Many professionals and clients take a one-sided view of financial advisers, and assume that independent advisers can meet all their needs. Dave Thomas explains, however, how employed advisers offering restricted advice can offer clients a different approach, and should be considered.

Schroders Personal Wealth’s inaugural Money & Mind Report 2020 found that stress and finances are closely linked, with half (48%) of UK adults feeling regularly or occasionally stressed or overwhelmed due to their financial situation.

Nearly half (46%) of those under 35 who have felt financial stress, say that having a financial plan would improve their financial wellbeing, but only 13% said they would speak to a financial adviser about any financial concerns.

Many UK consumers’ understanding of the difference in financial advisers is limited to a one-dimensional view of restricted v independent – a simplistic belief that independent advisers can offer a financial solution to all circumstances. But the choice is more complex than that. It’s certainly true that a restricted adviser without a suitable product range may not be able to cater for all a client’s needs, but many ‘restricted’ advisers offer wide-ranging choices, even if they stop short of ‘whole of market’.

This lack of understanding could be one barrier to the lack of engagement with this subject. So, it’s important for you, as a private client adviser, to know the differences and explain them to your clients, if necessary.

Seven questions to ask the adviser

Assuming a restricted adviser can offer a range of products to meet a client’s needs that are as suitable as those offered by an independent adviser, what other considerations should your clients consider when looking at the overall offering of different advisers? You should consider the following as your starting point.

1) How is the adviser remunerated – do they receive a fee based on money invested, or are they paid a salary? Which would your client prefer?

2) What is included within the advice fee? For example, will the adviser provide a full cash flow projection and lifeplan for the fees paid?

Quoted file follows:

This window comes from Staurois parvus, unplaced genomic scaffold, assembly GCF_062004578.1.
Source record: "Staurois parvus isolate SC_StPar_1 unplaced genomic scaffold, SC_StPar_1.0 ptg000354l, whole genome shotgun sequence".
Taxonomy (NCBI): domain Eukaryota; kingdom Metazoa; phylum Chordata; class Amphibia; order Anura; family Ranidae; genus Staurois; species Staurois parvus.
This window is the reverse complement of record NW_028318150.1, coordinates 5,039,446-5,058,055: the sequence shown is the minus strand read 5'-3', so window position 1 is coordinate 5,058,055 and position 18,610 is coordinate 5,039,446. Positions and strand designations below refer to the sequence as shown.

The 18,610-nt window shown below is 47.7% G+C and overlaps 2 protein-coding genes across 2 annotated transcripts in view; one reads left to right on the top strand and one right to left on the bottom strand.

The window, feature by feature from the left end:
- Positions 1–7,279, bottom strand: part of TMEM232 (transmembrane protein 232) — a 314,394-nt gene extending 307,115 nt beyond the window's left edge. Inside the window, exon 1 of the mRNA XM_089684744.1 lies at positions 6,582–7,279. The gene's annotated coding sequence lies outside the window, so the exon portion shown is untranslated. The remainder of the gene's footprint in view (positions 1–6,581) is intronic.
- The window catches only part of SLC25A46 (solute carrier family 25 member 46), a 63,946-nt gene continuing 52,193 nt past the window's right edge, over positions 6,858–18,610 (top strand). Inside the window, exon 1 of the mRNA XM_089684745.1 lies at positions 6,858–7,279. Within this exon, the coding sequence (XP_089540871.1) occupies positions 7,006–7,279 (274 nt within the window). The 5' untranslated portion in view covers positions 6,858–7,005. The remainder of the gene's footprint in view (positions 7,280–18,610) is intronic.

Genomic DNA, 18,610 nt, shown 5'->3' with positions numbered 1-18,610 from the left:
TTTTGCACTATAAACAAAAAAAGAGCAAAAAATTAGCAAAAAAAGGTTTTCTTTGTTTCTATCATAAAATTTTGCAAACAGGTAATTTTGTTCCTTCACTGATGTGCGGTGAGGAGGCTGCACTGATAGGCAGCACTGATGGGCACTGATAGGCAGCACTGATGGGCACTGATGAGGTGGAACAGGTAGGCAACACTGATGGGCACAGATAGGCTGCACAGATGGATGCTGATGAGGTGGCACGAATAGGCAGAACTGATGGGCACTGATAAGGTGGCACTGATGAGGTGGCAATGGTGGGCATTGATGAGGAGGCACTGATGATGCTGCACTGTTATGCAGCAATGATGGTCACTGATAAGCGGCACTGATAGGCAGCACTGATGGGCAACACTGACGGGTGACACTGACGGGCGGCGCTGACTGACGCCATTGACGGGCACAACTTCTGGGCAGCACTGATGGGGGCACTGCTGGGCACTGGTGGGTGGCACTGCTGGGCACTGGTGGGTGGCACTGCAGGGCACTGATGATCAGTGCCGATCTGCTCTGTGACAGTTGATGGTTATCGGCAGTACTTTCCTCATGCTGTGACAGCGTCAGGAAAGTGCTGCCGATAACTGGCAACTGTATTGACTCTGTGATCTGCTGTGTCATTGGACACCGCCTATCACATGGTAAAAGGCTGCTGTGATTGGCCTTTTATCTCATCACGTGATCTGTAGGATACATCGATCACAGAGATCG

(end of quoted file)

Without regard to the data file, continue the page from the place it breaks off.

3) Are the charges clear and transparent? Is it easy to tell what you will be charged for and how much you will pay?

4) What other support does the adviser offer within the fees? Is the adviser a one-man band, or do they have the support of an extensive organisation with dedicated professionals providing investment management, compliance and customer service?

5) What does ‘restricted’ advice actually mean? Does the restricted adviser offer a simple choice of ‘in house’ wrappers (e.g. an ISA), containing a wide range of investment choices from a number of different providers? Or does ‘restricted’ mean they only offer one investment product?

6) What qualifications does the adviser hold? Are they chartered? Do they offer specialisms such as SOLLA (Society for Later Life Advisers)?

7) What is the history and reputation of the firm providing advice to your client?

Financial wellbeing is something everyone should be able to to achieve through engaging with their finances and making a plan. It is important for other professional advisers to have a complete understanding of the offer of competing advisory models to make sure they provide their client with the best understanding of the available choices.

Each individual client will value different things, and there is no right or wrong answer for the type of adviser that should be considered. The part any professional adviser should play is to understand and help to make clear the pros and cons of different approaches, so their client is best able to engage with a subject that has the power to be a benefit in their life, both financially and otherwise.

The Law Society partners with Schroders Personal Wealth to help you potentially achieve your goals with a personalised financial plan. Their qualified advisers will work with you to understand your wants and needs to build financial plan that’s unique to you.

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